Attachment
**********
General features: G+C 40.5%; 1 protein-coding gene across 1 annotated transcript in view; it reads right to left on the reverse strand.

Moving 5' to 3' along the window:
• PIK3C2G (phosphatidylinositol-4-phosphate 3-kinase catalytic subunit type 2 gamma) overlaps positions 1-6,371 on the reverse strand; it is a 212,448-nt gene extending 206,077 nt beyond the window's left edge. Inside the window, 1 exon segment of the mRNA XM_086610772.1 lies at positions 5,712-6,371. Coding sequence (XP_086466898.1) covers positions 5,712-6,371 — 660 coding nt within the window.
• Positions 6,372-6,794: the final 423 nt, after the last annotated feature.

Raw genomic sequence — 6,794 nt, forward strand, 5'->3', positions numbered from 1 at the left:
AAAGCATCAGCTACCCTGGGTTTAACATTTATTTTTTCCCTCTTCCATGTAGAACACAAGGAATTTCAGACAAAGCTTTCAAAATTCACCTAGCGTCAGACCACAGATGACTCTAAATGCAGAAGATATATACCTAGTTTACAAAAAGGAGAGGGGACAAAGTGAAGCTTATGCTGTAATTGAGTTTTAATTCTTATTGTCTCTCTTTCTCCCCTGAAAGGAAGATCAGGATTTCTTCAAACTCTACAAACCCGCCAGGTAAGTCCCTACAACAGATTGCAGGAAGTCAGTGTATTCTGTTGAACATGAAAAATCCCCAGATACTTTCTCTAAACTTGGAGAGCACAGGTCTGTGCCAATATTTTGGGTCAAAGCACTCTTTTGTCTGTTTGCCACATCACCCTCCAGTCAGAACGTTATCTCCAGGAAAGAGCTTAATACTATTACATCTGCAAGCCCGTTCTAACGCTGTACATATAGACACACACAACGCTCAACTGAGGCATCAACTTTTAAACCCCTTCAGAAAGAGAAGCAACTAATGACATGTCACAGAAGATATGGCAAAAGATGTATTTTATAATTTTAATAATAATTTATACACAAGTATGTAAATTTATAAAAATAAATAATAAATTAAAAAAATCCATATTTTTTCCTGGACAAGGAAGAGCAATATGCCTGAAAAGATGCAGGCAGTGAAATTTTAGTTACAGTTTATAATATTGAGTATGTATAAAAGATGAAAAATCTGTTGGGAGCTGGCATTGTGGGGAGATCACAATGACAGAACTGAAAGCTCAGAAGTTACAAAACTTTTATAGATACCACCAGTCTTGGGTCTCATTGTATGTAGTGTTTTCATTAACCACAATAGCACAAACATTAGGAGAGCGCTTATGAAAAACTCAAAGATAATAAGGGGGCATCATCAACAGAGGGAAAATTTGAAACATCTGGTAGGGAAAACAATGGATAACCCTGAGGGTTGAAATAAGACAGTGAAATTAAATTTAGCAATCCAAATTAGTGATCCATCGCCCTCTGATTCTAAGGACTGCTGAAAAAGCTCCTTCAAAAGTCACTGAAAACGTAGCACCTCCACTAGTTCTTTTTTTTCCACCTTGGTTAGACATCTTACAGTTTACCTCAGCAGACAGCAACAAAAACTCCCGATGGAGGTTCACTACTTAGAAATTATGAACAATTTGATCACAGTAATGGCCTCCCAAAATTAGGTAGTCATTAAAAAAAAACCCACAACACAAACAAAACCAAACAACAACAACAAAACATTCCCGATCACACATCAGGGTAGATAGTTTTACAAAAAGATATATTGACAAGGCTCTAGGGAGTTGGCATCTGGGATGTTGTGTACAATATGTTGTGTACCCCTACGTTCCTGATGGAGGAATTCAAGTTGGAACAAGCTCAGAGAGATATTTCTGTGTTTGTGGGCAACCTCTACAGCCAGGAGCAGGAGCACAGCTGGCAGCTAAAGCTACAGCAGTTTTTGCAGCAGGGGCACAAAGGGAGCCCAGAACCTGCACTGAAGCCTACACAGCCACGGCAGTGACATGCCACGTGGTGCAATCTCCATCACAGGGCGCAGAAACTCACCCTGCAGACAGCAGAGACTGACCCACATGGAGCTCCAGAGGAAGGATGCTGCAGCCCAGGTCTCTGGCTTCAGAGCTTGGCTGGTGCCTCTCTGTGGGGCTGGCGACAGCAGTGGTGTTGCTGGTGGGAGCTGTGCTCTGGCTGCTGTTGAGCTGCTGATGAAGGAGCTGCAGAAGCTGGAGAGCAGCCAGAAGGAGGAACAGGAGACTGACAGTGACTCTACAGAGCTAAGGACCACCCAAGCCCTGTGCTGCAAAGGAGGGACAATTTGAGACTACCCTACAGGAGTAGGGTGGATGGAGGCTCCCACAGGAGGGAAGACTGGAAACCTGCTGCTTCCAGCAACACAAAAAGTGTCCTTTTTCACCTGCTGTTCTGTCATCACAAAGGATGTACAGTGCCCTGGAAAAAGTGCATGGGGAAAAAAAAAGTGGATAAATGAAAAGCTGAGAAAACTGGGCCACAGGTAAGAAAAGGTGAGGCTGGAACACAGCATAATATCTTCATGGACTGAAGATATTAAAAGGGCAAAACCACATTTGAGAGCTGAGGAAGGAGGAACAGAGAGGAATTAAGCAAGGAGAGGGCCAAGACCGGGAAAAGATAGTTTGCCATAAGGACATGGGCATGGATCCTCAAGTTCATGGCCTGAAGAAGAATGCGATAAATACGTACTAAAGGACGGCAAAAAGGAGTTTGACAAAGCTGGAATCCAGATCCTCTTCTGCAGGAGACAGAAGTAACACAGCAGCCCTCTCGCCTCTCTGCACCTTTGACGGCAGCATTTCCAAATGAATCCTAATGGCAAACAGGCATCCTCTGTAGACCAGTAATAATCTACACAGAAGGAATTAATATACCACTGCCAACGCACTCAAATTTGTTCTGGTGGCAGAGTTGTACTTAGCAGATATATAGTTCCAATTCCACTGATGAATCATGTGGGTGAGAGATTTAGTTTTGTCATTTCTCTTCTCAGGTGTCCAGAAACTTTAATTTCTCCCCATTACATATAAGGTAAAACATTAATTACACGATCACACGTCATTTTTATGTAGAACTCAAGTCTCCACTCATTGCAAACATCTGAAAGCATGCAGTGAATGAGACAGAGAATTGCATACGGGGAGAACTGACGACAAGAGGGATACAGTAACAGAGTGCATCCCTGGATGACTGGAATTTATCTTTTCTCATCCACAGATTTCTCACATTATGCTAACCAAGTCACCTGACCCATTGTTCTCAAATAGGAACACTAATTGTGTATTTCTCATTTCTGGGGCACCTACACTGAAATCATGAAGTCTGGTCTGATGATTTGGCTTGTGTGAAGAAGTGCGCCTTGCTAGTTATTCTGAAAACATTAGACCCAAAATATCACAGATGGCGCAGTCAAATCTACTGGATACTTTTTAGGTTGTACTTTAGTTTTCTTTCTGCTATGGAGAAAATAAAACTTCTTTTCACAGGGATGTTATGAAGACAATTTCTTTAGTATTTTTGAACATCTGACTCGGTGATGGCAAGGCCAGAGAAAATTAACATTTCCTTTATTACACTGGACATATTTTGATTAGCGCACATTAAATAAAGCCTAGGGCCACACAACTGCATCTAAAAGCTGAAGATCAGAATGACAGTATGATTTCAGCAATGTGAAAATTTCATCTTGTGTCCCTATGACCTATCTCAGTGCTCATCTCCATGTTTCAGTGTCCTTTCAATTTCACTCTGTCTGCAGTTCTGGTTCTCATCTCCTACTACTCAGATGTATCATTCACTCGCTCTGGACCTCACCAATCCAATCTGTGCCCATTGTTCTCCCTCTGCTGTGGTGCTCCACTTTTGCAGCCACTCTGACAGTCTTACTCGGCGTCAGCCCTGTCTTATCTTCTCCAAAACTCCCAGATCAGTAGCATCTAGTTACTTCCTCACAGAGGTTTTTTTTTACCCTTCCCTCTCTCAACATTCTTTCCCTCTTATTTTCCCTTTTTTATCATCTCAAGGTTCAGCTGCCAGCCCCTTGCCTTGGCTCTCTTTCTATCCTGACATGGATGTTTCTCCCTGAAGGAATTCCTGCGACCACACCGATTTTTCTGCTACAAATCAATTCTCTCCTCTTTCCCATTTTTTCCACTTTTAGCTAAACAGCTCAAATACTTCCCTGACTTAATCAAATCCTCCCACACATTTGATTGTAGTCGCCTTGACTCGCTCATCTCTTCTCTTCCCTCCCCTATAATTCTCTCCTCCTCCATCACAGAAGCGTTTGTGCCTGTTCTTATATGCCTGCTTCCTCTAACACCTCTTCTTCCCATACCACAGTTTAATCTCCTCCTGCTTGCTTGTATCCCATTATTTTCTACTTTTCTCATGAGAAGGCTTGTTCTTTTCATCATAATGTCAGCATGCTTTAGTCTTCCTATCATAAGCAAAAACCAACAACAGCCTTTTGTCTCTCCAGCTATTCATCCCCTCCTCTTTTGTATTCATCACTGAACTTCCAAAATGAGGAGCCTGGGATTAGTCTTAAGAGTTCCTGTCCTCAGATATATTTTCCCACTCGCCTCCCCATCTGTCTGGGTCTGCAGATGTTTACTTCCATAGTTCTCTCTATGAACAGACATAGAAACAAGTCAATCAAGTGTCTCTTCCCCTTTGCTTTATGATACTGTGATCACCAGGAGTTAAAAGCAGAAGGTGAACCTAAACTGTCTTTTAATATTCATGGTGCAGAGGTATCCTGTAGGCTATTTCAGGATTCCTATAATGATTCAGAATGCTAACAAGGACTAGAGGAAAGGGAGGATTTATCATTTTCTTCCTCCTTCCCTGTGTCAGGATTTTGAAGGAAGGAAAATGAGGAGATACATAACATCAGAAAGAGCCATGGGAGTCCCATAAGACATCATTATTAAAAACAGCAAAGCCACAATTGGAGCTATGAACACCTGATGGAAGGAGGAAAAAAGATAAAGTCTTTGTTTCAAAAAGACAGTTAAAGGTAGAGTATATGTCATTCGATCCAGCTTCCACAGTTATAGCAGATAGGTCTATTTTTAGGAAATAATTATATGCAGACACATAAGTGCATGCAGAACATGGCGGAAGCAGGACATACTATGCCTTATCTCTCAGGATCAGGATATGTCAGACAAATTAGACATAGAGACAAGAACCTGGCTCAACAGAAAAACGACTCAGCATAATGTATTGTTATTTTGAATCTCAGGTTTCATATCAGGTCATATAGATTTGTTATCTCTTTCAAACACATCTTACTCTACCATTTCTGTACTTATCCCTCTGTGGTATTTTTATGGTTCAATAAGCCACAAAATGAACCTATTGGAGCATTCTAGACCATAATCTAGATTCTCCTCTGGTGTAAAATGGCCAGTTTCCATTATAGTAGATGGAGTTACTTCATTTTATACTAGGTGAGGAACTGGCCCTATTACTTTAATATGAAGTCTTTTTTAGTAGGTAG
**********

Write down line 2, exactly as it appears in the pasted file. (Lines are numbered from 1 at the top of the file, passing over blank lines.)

Moving 5' to 3' along the window: